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Amgen Inc. v. Hospira, Inc.

United States Court of Appeals, Federal Circuit

December 16, 2019

AMGEN INC., AMGEN MANUFACTURING, LIMITED, Plaintiffs-Cross-Appellants
v.
HOSPIRA, INC., Defendant-Appellant

          Appeals from the United States District Court for the District of Delaware in No. 1:15-cv-00839-RGA, Judge Richard G. Andrews.

          John Labbe, Marshall, Gerstein & Borun LLP, Chicago, IL, argued for plaintiffs-cross-appellants. Also represented by Kevin M. Flowers, Julianne M. Hartzell, Mark Harry Izraelewicz; Thomas Francis Lavery, Wendy A. Whiteford, Amgen Inc., Thousand Oaks, CA.

          Thomas J. Meloro, Willkie Farr & Gallagher LLP, New York, NY, argued for defendant-appellant. Also represented by Michael Johnson, Heather M. Schneider.

          Before Moore, Bryson, and Chen, Circuit Judges.

          Moore, Circuit Judge.

         Hospira, Inc. (Hospira) appeals the District of Delaware's denial of its motion for judgment as a matter of law (JMOL), or alternative motion for new trial, upholding the jury's verdict that: (1) Amgen, Inc. and Amgen Manufacturing, Ltd.'s (Amgen) U.S. Patent No. 5, 856, 298 (the '298 patent) was infringed and not invalid; (2) fourteen batches of drug substance for Hospira's erythropoietin biosimilar drug product were not covered by the Safe Harbor provision of 35 U.S.C. § 271(e)(1); and (3) Amgen had proven it was entitled to $70 million in damages. Amgen cross-appeals the district court's denial of its motion for judgment as a matter of law, and alternative motion for new trial, upholding the jury's verdict of noninfringement of U.S. Patent No. 5, 756, 349 (the '349 patent). For the following reasons, we affirm the district court's decisions as to each.

         I. Background

         A. The Asserted Patents

         The patents at issue relate to erythropoietin (EPO) isoforms and aspects of their production. EPO is a glycoprotein hormone that regulates red blood cell maturation and production. Recombinant human EPO is an important therapeutic protein for the treatment of anemia. Human EPO consists of a polypeptide of 165 amino acids and a high content of saccharides (or glycans). It contains various sites for glycosylation, i.e., sites where saccharides can be attached to the protein part of the molecule. Each of these glycosylation sites has the potential for branching and each branch contains a potential terminal sialic acid, a negatively-charged molecule. Thus, each EPO molecule can have different numbers of sialic acids. Amgen manufactures and markets recombinant human EPO as Epogen.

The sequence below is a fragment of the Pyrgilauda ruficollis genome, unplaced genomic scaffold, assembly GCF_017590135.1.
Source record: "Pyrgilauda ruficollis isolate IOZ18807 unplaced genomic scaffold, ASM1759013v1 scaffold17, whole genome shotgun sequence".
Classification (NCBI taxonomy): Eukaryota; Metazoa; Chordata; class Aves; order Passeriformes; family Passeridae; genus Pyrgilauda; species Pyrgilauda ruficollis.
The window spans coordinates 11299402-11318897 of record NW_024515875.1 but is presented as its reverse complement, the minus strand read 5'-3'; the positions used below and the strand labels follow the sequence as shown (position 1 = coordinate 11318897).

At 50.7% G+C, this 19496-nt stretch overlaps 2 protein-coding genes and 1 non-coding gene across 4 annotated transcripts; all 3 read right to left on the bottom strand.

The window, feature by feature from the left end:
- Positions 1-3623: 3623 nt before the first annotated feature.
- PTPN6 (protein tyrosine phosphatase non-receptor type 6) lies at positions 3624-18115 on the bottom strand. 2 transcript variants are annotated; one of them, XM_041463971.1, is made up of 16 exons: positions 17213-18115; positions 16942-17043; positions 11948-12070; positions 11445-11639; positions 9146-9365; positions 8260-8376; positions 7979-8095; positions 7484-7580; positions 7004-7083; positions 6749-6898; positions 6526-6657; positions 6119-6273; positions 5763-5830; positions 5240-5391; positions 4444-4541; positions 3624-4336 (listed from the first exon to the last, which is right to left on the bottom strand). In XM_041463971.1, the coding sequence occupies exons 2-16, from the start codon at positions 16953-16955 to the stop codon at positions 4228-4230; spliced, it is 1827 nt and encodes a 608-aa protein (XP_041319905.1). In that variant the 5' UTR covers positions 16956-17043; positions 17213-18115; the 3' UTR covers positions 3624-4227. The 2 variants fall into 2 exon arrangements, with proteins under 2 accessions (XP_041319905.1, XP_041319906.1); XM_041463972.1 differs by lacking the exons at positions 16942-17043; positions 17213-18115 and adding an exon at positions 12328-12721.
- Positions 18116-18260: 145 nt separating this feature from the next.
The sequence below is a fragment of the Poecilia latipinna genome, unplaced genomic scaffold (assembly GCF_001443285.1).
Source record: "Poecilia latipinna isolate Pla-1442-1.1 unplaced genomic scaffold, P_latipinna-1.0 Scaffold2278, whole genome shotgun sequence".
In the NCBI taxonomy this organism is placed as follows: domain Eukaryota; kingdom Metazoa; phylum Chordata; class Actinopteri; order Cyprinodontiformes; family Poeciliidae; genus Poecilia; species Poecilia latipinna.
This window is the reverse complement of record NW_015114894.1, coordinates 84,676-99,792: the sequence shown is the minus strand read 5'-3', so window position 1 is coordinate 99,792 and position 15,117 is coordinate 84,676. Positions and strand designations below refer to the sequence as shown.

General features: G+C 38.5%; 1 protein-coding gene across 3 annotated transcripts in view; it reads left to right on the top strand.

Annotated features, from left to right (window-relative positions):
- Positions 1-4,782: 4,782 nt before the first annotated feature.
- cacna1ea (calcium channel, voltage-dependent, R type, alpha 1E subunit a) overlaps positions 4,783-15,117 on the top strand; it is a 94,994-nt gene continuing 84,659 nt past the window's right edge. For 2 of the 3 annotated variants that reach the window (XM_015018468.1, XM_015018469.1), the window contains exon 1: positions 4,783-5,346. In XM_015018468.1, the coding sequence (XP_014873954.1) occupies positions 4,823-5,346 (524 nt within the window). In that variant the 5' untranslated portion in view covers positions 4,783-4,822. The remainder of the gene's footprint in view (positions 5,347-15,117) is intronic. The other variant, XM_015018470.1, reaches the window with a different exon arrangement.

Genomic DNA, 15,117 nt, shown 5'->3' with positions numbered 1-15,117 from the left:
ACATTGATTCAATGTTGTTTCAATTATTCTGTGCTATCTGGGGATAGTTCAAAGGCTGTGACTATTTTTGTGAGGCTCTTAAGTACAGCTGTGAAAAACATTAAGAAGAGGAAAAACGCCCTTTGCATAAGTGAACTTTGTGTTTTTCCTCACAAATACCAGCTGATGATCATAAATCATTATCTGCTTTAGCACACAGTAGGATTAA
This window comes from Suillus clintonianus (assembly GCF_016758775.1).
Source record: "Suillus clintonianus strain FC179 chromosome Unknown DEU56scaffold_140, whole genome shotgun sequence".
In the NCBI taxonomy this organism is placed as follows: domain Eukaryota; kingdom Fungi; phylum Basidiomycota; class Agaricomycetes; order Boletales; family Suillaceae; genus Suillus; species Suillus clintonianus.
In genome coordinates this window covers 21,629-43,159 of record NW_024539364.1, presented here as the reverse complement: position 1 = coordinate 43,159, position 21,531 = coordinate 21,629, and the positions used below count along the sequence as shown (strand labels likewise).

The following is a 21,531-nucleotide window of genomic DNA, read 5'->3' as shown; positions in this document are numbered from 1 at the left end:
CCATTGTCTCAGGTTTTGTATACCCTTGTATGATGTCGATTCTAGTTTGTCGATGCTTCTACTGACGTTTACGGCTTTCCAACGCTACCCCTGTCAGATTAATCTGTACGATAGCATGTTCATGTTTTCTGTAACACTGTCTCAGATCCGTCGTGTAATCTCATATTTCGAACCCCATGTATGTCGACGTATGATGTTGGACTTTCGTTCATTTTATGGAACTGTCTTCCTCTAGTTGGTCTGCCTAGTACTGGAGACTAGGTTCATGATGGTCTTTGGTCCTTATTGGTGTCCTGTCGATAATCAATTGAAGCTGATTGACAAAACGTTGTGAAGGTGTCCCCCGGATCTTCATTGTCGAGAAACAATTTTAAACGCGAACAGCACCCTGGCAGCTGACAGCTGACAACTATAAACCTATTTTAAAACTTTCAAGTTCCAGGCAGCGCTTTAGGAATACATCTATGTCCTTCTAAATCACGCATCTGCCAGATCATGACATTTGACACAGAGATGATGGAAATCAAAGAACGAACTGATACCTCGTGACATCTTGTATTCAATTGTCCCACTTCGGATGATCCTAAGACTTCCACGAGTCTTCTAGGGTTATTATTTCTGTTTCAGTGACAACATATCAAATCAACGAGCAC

The claims of the '298 patent claim, inter alia, methods of producing EPO isoforms having a specific number of sialic acids per molecule, and methods for obtaining EPO compositions having a predetermined in vivo specific activity. According to the '298 patent, each isoform of EPO has an in vivo activity which correlates to the number of sialic acids the isoform possesses. '298 patent at 5:33-46, 5:62- 64.

         Relevant to this case are certain techniques for separating protein molecules. The first, isoelectric focusing, "separates proteins on the basis of charge." '298 patent at 4:65-67. Proteins placed in a pH gradient and subjected to an electric field will migrate (through attraction toward or repulsion from the negatively- or positively-charged electrode) towards the point at which they have no net charge. Id. at 4:67-5:3. This point is known as the isoelectric point, or pI. Id. Each band seen on an isoelectric focusing gel represents molecules that have the same overall charge and are termed "isoforms." Id. at 5:4-5:7. The '298 patent describes "erythropoietin isoforms" as EPO preparations "having a single pI, and having the same amino acid sequence." Id. at 5:6-9. A second technique, ion exchange chromatography, involves separation of proteins on the basis of charge by application of material containing the protein "to a column resin under conditions that permit binding of some or all of the [protein of interest] to the resin." Id. at 7:3-8. The resin can be washed with buffers of varying pHs, thereby "elut[ing]" the proteins based on the charge. Id. at 7:4-17.